But can excavating the past in this way in a work of fiction perform a corrective function? Piper’s assertion that a novel may ‘aid reconciliation efforts by stirring interest at the grassroots’ (Piper, Interview), provides, I think, valuable insight into her own writerly motivation. By attracting interest, by informing and even inspiring readers, a novel (or indeed any other cultural text) can, she suggests, produce change by ‘forming a groundswell that ultimately forces governments to recognise the victims of war’ (Piper, Interview). It is in this sense that Piper’s novel may be said to effect Avery Gordon’s notion of ‘transformative recognition’ (8).

The process of ‘unearthing’ the past, by refusing both silencing and forgetting, is potentially ongoing, for, to quote Morris-Suzuki again:

… the rewriting of history never ends, since the constantly changing vantage point of the present reveals constantly changing landscapes of the past. (13)

By adding to the plurality of national memory and by incorporating aspects of ‘unfinished business’ that have not yet been included in the official remembrances of either Japan or Australia, Piper’s novel functions as a way of drawing attention to these ghosts from the past that insist on being seen.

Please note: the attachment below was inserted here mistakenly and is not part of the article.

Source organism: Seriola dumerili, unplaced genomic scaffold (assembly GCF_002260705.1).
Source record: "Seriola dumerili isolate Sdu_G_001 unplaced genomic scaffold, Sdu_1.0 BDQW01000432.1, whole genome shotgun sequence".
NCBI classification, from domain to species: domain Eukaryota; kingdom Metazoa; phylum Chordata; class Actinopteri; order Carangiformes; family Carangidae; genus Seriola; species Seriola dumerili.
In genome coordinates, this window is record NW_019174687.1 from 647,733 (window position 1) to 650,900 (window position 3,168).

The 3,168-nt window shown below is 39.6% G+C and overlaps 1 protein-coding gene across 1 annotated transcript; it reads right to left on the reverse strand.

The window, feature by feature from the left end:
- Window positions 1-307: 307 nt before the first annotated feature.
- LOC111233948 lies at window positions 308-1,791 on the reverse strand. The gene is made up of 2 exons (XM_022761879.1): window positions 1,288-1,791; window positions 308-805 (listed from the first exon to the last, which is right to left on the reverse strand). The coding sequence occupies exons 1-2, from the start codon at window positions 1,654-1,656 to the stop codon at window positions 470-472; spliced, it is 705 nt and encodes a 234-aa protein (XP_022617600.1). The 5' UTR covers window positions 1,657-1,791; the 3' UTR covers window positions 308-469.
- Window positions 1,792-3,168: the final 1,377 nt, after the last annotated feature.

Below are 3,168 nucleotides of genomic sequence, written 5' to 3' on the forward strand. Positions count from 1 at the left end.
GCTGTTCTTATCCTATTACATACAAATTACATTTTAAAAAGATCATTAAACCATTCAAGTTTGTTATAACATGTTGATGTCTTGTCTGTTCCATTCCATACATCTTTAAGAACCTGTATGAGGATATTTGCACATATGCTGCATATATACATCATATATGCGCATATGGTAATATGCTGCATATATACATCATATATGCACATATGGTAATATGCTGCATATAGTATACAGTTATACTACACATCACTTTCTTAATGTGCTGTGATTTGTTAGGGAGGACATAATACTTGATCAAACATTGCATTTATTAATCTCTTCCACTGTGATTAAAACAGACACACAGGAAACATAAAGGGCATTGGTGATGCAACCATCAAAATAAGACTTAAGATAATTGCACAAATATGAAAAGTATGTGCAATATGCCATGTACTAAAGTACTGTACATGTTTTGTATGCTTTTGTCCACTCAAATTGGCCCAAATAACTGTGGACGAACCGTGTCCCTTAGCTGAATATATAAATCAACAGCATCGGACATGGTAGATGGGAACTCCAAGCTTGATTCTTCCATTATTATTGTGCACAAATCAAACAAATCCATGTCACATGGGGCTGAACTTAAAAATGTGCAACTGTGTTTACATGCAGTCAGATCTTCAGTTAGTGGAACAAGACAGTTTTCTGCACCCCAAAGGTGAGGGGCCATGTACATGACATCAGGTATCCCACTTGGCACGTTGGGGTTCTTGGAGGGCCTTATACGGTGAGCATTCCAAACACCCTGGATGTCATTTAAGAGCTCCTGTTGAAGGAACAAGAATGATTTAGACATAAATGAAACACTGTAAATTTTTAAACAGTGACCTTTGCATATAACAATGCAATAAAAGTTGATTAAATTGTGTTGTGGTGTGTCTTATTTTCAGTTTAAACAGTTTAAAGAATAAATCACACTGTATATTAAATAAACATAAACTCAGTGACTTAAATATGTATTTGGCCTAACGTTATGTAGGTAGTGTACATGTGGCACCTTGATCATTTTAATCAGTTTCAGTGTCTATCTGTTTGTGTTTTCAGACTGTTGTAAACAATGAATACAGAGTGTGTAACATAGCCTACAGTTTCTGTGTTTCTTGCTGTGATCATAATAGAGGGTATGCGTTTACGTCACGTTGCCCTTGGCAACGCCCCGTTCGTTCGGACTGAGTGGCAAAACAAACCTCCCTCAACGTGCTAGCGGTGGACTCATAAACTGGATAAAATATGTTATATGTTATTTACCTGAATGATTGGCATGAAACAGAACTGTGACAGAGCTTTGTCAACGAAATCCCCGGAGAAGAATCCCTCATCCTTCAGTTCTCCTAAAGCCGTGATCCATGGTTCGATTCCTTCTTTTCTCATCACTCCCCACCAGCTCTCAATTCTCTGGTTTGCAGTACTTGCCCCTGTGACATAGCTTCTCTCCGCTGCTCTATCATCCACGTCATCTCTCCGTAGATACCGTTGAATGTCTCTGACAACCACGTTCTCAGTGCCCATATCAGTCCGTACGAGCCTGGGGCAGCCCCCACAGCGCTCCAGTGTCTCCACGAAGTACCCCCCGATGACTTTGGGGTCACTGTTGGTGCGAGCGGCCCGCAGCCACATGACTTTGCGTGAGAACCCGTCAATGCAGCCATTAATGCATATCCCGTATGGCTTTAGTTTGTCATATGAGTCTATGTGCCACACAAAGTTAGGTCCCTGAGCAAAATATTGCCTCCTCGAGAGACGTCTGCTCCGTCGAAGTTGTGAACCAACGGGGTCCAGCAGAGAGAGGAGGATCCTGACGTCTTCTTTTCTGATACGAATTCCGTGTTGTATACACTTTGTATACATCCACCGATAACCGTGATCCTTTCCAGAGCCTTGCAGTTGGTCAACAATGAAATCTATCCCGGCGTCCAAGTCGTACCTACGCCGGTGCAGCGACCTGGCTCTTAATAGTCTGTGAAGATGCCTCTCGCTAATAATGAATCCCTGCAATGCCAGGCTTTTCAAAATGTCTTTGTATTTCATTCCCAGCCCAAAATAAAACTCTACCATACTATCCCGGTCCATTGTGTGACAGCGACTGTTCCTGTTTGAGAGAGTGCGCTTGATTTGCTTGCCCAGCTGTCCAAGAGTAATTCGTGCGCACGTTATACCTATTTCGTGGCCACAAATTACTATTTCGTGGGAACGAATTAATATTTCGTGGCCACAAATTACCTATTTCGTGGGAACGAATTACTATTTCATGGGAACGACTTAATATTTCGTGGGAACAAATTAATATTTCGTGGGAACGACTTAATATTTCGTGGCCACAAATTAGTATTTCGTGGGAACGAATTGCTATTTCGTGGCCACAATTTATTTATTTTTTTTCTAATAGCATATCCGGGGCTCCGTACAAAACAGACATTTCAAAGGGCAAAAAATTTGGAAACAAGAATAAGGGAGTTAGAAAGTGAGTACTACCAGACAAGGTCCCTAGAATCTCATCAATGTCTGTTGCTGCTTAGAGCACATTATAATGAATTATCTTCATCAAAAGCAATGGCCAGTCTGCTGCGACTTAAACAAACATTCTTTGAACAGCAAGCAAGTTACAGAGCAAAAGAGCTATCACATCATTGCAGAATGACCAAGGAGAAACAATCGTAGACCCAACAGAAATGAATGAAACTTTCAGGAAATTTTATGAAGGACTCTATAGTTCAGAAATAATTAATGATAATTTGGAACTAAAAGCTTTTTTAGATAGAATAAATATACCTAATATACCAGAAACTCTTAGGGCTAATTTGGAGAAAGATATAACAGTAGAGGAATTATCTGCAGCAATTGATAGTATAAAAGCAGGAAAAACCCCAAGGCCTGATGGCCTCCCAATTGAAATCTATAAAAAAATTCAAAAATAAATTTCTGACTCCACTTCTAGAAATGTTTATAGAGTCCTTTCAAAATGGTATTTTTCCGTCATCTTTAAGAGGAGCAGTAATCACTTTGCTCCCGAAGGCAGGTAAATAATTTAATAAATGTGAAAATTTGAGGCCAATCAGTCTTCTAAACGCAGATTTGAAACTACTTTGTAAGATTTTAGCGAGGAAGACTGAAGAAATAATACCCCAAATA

Sue Kossew holds degrees from the Universities of Cape Town, East Anglia and New South Wales. Her work is in contemporary post-colonial literatures, with a focus on South Africa and Australia, and with particular interest in the work of J. M. Coetzee and contemporary women writers. Her publications include Pen and Power: A Post-colonial Reading of J. M. Coetzee and André Brink (1996), Critical Essays on J. M. Coetzee (1998), Re-Imagining Africa: New Critical Perspectives (ed. with Dianne Schwerdt, 2001) and Writing Woman, Writing Place: Australian and South African Fiction (2004). She has edited a book of critical essays on the work of Kate Grenville entitled Lighting Dark Places (2010) and co-edited a collection of essays with Chris Danta and Julian Murphet, Strong Opinions: J. M. Coetzee and the Authority of Contemporary Fiction (2011). She has published numerous articles and chapters on Coetzee’s work including an annotated online bibliography on J.M. Coetzee for Oxford University Press. She holds an ARC Discovery Grant entitled ‘Rethinking the Victim: Gendered Violence in Australian Women’s Writing’ with A/Prof. Anne Brewster and is a Fellow of the Australian Academy of the Humanities.